Another pause so long that she was opening her mouth to repeat her request a third time when an agitated voice suddenly crackled from the speakers.
“Eönwyl, Eönwyl, this is Imperial Contact Outpost Thovia, repeat, Imperial Contact Outpost Thovia. We request that you land immediately and provide assistance!”
The request was so utterly different from anything she expected that, for a moment, she found herself unable to do anything other than stare into Sasham Varan’s equally dumbfounded eyes. “Um… Outpost Thovia, this is The Eönwyl, we are willing to render assistance.” She was focusing the scanners on the area more closely. “Would you clarify the nature of your…”
The telescopic images of the small Imperial outpost snapped into clarity and suddenly it was not necessary to ask Outpost Thovia what had happened. A gray and brown smear cut through the almost universal dense blue-green of Thovia’s forests, an ugly, ragged-edged stain that began high up on the mountain flank and cut directly through Outpost Thovia. Dust still lingered so thickly in the air that the few remaining buildings were blurred.
“They were lucky any transmitters survived at all,” Varan said grimly.
“Outpost Thovia, this is The Eönwyl. We are on our way. Estimate arrival in twenty minutes. If possible, please get as clear an accounting of personnel as you can so that we know how many people we are looking for. With whom are we speaking?”
The voice on the other end was young, and it shook. Probably, she guessed, because its owner is still shaking at the nearness of death. “E… Eönwyl, thank you, it’s a miracle you’re here in time. We weren’t expecting…” The owner of the voice caught himself, got under control. “Eönwyl, this is Lieutenant Jan Mansteros, Imperial Contact Forces.”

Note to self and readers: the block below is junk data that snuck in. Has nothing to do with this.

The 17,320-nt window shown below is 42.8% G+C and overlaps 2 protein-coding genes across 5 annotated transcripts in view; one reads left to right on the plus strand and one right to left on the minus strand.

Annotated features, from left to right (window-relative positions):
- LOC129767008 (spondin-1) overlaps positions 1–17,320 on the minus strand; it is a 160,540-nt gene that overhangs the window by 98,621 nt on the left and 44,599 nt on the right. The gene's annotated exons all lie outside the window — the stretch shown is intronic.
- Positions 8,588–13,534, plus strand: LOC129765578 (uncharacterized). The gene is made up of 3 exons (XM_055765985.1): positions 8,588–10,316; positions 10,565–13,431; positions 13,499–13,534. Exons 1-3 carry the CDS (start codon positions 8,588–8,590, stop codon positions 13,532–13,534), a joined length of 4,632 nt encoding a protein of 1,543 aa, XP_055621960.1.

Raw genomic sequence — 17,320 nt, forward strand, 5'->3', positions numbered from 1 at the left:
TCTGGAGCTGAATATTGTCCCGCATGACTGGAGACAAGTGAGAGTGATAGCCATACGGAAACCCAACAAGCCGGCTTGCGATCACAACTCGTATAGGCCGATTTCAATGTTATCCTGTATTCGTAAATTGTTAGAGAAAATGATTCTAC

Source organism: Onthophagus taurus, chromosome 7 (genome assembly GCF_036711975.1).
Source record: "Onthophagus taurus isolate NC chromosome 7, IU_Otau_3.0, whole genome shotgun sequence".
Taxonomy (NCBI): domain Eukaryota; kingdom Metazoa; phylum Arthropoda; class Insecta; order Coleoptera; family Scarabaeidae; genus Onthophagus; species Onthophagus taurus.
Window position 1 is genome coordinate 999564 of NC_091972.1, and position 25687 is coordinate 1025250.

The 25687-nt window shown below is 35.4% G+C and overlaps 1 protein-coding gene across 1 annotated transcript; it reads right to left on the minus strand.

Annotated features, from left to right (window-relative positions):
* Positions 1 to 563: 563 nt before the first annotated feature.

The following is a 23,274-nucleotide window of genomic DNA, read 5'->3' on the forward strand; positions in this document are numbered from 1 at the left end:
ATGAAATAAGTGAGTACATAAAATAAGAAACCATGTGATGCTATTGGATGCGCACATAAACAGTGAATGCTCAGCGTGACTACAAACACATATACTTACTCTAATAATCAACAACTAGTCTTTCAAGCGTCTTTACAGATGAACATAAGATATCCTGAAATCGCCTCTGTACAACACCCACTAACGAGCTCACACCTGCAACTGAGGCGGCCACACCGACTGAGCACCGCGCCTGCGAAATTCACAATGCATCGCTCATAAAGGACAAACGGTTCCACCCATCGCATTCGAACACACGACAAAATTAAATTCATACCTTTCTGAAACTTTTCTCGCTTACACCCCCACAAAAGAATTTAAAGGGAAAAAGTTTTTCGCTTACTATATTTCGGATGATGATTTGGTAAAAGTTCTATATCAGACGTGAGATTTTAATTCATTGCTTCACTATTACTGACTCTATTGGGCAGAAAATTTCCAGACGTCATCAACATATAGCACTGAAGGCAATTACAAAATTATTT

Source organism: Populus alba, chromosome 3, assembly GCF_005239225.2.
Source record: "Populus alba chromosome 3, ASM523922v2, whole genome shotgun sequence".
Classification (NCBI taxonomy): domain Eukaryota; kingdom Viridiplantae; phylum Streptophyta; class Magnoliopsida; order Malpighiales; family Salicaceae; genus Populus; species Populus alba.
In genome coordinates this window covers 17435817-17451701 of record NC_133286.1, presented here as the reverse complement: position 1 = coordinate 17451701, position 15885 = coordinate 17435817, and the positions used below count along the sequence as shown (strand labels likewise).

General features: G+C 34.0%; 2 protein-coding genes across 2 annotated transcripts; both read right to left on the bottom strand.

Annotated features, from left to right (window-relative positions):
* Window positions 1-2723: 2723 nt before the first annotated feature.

She felt the first tiny vibrations of atmosphere. “Lieutenant, we will be there shortly. Can the natives assist?”
“They are already doing what they can, but all our modern equipment… was in the Outpost buildings.”
That will mean they have no useful medical tools at all short of splints and bandages. She glanced over, saw that Varan had already unstrapped himself. “This could get bumpy.”
A tiny smile flashed out and she realized he was already steadying himself as only a psi could, within the double-walled shielding Vick had installed. “Don’t worry about me. I’m getting all the medical supplies we have together.”
“Good.” She shifted the image focus, saw the cleared strip of lighter green and brown, reactivated the comm. “Lieutenant, the landing field appears clear; I will be putting down there unless you advise otherwise.”
“I … I certainly have no objection. Please land there immediately!”
“In moments only. Seven Standing, Outpost Thovia.”
“Standing and Unfallen,” Lieutenant Mansteros’ tone shifted very slightly; she thought that he might have actually recognized the irony in his situation and the traditional expression. “Standing and Unfallen, Eönwyl. Outpost Thovia out.”
“Gentlemen,” she said over the shipwide comm, “it appears we have arrived just in time to be useful.”
How very convenient.
The three words sent a chill down her spine, though the thought had already been there, waiting to be acknowledged, before Dr. Sooovickalassa’s diamond-hard telepathic words brought it forward.
“Is it not?” agreed the cheerful voice of Guvthor, a voice that somehow seemed much deeper, much darker.
“Is it not convenient, indeed?”